Chinese ADR Listings – Last Year’s News

In the last 12 months the index of Chinese ADRs has fallen some 55%. The H share index has fallen 34%. So what? the beleaguered US investor might retort. What with Beijing regulating business, the prospect of rising rates undermining growth valuations and the SEC showing Chinese companies the door on their Wall Street listings, is it any wonder that the stocks making up these indices have been hammered?

Perhaps not. But why are A shares not down by a similar amount? Over the same period the CSI is down 19% When you bear in mind that prior to Q1 2021 the correlation between ADRs, H shares and A shares has for the most part been pretty tight, this seems odd. H shares now trade at a discount of 14% to A shares – the biggest discount that we have seen in 15 years.

Putting aside the different components of these indices for a moment and fixing instead on their respective owners, what do Chinese investors in A shares have up their sleeves? Have they got a better feel for how well companies are doing in China notwithstanding the burgeoning lockdown? Or is their appreciation of Beijing’s ability to inject some liquidity (see the announcement yesterday from China’s economic czar, Liu He (surely, he should change his title)) more attuned than their international counterparts who are fretting about global macro considerations that may not be germane to China? Interest rates in China have eased at the margin after all?

I don’t know the answer, but one thing is clear: the prospect of delisting from the US was last year’s news and is no longer a significant factor. Investors should stop fretting about it. More business regulation and more inflation are still factors with which to reckon when considering Chinese investment, that is for sure. But in China both of these trends seem rather muted for now.

A PDF version of this article is available here.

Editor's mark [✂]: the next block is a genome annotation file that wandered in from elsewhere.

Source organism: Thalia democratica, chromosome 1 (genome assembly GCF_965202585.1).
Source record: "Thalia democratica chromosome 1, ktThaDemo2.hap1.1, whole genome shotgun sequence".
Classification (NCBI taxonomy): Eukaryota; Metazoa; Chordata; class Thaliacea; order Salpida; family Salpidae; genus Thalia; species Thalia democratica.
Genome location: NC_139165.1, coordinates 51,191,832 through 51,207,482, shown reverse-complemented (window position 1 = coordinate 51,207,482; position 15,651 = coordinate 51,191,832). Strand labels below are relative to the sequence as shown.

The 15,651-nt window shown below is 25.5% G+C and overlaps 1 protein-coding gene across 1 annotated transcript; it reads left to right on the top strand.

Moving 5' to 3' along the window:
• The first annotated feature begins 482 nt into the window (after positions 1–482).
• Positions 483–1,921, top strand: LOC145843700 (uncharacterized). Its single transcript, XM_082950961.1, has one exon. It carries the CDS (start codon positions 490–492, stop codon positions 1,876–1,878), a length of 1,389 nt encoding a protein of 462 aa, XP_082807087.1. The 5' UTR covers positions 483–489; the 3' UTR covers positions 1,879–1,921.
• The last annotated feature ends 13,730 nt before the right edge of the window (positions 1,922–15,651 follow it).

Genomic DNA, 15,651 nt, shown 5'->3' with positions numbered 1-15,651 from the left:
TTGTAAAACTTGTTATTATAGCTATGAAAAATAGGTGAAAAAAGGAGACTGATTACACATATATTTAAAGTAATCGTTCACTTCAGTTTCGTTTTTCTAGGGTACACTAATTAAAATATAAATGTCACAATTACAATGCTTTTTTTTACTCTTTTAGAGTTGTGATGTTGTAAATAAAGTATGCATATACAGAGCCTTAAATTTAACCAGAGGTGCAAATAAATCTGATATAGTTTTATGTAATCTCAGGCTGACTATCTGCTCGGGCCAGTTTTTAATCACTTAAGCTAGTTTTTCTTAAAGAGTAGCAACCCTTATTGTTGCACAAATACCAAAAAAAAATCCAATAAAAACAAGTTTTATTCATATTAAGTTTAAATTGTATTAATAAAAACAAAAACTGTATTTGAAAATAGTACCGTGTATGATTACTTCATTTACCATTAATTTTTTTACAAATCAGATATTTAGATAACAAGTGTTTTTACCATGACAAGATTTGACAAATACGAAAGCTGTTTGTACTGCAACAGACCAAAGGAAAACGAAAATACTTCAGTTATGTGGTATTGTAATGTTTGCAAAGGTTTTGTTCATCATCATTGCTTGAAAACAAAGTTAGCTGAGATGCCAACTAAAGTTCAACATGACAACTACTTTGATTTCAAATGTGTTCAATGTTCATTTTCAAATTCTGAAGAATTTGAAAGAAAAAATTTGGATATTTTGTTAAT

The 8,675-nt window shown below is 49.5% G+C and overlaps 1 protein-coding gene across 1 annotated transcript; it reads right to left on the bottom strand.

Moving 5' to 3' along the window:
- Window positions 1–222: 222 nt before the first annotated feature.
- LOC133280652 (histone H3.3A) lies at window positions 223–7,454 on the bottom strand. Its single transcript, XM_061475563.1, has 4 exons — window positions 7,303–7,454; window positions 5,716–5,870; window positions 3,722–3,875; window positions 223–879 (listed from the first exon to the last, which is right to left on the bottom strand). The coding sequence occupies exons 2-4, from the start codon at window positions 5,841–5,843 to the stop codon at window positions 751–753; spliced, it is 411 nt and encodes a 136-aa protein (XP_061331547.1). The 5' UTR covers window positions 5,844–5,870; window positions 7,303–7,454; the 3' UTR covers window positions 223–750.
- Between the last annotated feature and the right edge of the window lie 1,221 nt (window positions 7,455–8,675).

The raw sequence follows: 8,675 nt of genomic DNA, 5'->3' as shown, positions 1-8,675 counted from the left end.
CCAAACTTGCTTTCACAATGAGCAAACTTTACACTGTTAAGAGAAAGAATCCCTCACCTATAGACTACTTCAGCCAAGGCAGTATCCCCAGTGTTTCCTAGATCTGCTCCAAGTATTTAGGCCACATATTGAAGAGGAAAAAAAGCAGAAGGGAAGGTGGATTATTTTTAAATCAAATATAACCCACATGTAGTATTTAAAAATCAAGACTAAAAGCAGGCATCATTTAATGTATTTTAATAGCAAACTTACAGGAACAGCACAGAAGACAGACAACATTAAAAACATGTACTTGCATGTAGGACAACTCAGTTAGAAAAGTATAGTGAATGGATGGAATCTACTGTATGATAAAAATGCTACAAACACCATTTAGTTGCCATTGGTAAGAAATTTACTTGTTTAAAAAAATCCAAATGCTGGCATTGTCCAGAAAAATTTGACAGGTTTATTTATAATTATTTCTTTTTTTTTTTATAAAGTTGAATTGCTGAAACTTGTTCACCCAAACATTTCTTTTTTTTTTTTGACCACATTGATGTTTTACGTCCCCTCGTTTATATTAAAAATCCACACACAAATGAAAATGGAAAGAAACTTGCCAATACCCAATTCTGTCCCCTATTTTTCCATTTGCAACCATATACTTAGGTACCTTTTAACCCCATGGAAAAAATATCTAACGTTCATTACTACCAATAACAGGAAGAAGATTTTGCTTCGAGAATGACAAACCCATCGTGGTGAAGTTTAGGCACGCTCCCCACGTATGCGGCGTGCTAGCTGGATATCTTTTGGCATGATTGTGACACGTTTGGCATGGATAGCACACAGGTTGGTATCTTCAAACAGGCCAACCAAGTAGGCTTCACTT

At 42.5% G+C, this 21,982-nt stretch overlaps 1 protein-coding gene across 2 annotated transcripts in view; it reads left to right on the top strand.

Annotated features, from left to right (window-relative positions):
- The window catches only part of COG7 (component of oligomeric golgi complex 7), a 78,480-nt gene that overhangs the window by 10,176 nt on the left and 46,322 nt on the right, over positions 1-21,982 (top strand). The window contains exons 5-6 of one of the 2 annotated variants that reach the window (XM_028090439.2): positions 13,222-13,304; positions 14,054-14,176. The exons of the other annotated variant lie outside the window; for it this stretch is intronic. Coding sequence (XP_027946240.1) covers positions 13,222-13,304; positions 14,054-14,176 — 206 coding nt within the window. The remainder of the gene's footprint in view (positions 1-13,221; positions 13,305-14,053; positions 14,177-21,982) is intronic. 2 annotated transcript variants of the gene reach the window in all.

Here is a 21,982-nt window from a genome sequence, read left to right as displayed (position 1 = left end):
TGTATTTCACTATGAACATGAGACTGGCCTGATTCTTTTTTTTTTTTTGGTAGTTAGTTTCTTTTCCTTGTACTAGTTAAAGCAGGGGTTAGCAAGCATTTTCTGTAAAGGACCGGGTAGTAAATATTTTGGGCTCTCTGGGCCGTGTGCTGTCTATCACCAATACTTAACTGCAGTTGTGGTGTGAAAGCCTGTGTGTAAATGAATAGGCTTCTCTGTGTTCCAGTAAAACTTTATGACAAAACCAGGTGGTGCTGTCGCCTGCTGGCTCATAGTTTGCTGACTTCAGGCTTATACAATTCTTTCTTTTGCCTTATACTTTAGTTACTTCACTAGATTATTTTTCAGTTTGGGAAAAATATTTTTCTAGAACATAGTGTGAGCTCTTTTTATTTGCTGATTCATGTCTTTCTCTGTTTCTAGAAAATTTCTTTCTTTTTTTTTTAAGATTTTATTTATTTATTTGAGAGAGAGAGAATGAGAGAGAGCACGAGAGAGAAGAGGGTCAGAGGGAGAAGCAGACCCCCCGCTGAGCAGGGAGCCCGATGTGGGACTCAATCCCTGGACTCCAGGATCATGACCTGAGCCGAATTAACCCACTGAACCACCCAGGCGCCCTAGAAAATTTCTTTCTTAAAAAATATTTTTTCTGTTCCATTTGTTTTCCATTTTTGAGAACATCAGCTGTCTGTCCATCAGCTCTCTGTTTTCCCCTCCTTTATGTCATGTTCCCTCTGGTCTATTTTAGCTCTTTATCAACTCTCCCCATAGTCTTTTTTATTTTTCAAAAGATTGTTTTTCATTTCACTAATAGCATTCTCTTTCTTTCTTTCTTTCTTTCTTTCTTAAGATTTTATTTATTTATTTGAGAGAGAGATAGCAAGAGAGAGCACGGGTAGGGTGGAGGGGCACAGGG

This article has been issued by Aubrey Capital Management Limited which is authorised and regulated in the UK by the Financial Conduct Authority and is registered as an Investment Adviser with the US Securities & Exchange Commission. You should be aware that the regulatory regime applicable in the UK may well be different in your home jurisdiction. This article has been prepared solely for the intended recipient for information purposes and is not a solicitation, or an offer to buy or sell any security. The information on which the document is based has been obtained from sources that we believe to be reliable, and in good faith, but we have not independently verified such information and no representation or warranty, express or implied, is made as to their accuracy. All expressions of opinion are subject to change without notice. Any comments expressed in this article should not be taken as a recommendation or advice. Please note that the prices of shares and the income from them can fall as well as rise and you may not get back the amount originally invested. This can be as a result of market movements and of variations in the exchange rates between currencies. Past performance is not a guide to future returns and may not be repeated. Aubrey Capital Management Limited accepts no liability or responsibility whatsoever for any consequential loss of any kind arising out of the use of this article or any part of its contents. This article does not in any way constitute investment advice or an offer or invitation to deal in securities. Recipients should always seek the advice of a qualified investment professional before making any investment decisions.


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